They further stated: “Given the importance of an online presence for the exercise of contemporary journalism, online violence undermines women journalists’ ability to fully participate in the profession.”

In Iran’s response to the UN experts, it seeks to justify its treatment of BBC journalists by falsely claiming their journalism is aimed at ‘the overthrow of the Islamic Republic’, complains of ‘hostile’ coverage which ‘tarnishes’ the regime, and falsely asserts that BBC reporting has ‘incited riots’.

The UN experts made a number of specific requests requested information about the status of the asset freeze and an explanation of the justification and legal basis for it, as well as a request that Iran provide “information about the legal and factual basis for interrogating the families of journalists working abroad” and how it is compatible with Iran’s international human rights obligations. They also requested for specific measures that Iran is taking ‘to protect women journalists, including in the digital space and against online threats.” Iran’s response failed to answer these requests.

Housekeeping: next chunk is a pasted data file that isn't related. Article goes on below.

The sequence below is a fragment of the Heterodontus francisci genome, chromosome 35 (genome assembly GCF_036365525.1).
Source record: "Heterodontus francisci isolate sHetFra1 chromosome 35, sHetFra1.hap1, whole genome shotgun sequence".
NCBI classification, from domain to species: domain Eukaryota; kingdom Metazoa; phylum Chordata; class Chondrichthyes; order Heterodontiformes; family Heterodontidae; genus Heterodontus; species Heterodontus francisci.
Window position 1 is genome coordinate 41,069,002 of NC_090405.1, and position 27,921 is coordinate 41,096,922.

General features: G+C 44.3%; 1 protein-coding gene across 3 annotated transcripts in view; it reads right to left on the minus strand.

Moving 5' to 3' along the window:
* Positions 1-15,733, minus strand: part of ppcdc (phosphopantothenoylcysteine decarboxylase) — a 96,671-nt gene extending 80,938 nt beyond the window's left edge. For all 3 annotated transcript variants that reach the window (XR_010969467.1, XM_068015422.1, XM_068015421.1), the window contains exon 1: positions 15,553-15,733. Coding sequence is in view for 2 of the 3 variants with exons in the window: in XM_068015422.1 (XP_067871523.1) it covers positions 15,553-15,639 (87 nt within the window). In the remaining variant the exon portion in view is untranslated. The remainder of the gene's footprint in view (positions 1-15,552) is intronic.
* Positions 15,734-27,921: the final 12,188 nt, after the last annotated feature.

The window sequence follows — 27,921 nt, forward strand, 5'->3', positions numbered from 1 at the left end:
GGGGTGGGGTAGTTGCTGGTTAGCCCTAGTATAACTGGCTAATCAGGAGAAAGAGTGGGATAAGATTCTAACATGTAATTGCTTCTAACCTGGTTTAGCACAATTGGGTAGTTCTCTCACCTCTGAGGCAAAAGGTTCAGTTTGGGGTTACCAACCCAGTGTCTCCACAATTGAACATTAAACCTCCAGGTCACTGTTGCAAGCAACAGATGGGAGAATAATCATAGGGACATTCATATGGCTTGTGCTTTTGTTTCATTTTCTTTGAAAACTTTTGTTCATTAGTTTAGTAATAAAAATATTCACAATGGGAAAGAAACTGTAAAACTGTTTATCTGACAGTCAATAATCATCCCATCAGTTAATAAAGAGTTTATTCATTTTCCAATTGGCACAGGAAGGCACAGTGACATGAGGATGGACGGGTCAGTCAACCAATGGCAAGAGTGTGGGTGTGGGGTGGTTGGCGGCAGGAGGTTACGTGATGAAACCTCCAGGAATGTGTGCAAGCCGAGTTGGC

Liliane Landor, director of BBC World Service said:

“We are grateful to the United Nations for raising our grave concerns about the treatment of our BBC News Persian journalists. We reject Iran’s attempt to justify its behaviour - the sanctions and harassment against our colleagues and their families must stop.”

Michelle Stanistreet, National Union of Journalists general secretary, said:

“The NUJ thanks the UN for taking up the cases of our journalists and their families at BBC News Persian who have been subjected to a horrific policy of abuse from the Iranian authorities, with women being made the target of dirty tricks and false stories often of a sexual nature. Iran’s response has been deeply shocking. BBC News Persian journalists uphold the best of journalistic standards in their reporting of the situation in Iran. The UN must follow up on the refusal of the Iranian government to drop its freezing of assets and again seek assurances to guarantee it will stop the targeted attacks on journalists and their families.”